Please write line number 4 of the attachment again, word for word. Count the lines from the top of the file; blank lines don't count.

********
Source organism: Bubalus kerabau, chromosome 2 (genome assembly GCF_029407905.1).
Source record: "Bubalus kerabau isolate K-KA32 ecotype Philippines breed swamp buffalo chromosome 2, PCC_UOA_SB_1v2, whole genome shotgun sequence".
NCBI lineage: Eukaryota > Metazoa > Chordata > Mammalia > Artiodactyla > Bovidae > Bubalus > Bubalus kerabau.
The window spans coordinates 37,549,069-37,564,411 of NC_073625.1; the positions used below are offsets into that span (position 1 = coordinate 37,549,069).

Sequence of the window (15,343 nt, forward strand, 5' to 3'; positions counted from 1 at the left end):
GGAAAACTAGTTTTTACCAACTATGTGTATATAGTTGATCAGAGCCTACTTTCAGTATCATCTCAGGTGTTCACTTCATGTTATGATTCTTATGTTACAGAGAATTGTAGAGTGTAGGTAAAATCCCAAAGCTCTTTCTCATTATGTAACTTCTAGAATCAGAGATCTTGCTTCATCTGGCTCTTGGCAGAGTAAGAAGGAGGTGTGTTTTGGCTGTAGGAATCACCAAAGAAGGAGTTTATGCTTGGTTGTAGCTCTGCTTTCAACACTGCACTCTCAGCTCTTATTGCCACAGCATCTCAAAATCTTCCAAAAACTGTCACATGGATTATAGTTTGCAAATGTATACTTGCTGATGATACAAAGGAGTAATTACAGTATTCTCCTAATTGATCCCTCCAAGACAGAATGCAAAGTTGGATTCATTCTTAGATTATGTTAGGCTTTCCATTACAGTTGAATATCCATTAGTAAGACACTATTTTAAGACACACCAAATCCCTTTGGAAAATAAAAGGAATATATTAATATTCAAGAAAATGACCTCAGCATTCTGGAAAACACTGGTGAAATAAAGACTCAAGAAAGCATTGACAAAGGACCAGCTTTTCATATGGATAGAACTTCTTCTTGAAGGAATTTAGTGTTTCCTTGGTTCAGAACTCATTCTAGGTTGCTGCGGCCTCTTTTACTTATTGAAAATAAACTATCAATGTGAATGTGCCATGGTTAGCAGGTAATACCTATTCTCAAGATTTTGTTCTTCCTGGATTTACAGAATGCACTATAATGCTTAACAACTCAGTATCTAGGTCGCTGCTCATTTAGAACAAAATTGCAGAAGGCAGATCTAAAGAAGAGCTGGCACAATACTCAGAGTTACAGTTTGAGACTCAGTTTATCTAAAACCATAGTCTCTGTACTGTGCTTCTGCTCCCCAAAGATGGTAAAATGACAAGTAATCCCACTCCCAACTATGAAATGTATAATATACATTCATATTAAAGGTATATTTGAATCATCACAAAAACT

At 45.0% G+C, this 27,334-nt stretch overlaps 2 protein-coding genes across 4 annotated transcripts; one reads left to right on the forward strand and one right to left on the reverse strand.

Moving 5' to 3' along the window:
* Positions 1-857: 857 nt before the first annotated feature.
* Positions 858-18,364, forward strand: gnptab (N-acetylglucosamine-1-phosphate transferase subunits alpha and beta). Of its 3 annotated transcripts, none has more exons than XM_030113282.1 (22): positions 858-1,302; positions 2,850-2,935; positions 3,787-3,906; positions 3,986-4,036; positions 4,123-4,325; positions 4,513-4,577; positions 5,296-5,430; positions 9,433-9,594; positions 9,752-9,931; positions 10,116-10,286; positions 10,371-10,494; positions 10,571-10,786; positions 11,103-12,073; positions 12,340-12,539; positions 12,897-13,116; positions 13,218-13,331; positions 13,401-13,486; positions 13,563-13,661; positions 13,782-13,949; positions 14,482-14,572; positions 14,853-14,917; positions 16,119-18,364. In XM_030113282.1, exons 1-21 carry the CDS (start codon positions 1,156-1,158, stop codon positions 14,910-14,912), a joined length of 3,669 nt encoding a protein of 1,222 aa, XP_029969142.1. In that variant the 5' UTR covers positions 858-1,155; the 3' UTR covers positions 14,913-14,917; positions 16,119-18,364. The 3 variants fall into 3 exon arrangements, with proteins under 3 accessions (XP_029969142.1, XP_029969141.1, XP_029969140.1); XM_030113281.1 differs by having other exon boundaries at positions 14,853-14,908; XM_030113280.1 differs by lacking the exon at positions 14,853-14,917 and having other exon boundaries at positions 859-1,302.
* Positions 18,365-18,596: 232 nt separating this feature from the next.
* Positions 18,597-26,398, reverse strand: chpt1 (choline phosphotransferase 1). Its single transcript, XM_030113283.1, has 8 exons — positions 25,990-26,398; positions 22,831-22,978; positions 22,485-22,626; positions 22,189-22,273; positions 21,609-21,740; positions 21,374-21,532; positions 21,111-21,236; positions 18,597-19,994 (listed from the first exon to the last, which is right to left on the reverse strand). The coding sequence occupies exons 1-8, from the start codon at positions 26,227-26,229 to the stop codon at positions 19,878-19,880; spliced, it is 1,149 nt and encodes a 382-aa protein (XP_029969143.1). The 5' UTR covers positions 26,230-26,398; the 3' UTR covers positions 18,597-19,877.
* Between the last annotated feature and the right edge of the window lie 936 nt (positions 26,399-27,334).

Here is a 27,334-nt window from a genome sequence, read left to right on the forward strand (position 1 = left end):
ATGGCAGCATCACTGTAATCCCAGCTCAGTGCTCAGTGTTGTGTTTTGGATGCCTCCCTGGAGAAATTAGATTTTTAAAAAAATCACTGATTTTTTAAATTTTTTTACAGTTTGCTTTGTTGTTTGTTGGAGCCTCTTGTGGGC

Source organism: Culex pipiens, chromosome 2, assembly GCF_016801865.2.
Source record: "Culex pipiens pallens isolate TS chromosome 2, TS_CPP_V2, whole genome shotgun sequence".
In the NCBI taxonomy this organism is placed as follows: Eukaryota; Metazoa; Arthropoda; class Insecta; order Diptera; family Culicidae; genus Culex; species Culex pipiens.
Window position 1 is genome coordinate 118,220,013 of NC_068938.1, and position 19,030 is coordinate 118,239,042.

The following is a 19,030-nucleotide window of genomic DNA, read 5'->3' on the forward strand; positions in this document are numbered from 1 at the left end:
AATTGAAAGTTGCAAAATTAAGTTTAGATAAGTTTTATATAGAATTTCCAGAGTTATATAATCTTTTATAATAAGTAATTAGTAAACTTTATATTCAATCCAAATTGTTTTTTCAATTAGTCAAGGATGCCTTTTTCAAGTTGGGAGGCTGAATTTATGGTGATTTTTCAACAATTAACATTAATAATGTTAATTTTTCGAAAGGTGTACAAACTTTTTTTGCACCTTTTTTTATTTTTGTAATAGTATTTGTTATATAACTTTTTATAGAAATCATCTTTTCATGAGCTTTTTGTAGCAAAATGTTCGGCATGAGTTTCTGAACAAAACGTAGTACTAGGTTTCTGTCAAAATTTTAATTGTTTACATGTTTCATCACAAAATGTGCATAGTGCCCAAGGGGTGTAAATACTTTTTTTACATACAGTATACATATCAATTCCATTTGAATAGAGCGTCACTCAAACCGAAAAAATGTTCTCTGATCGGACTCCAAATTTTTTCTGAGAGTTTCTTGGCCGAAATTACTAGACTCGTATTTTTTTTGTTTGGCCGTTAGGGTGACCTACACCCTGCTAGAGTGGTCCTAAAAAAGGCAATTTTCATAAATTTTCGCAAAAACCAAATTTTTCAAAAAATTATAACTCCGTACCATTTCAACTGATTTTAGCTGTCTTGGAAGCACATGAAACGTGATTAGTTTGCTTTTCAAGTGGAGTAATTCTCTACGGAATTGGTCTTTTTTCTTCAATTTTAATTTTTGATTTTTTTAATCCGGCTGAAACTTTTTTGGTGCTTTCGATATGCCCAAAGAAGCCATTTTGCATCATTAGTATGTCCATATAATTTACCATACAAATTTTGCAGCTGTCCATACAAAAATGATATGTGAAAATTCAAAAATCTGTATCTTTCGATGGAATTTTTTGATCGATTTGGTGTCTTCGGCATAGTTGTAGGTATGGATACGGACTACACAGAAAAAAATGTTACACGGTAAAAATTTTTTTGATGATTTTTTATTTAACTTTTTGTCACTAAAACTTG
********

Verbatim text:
The window spans coordinates 37,549,069-37,564,411 of NC_073625.1; the positions used below are offsets into that span (position 1 = coordinate 37,549,069).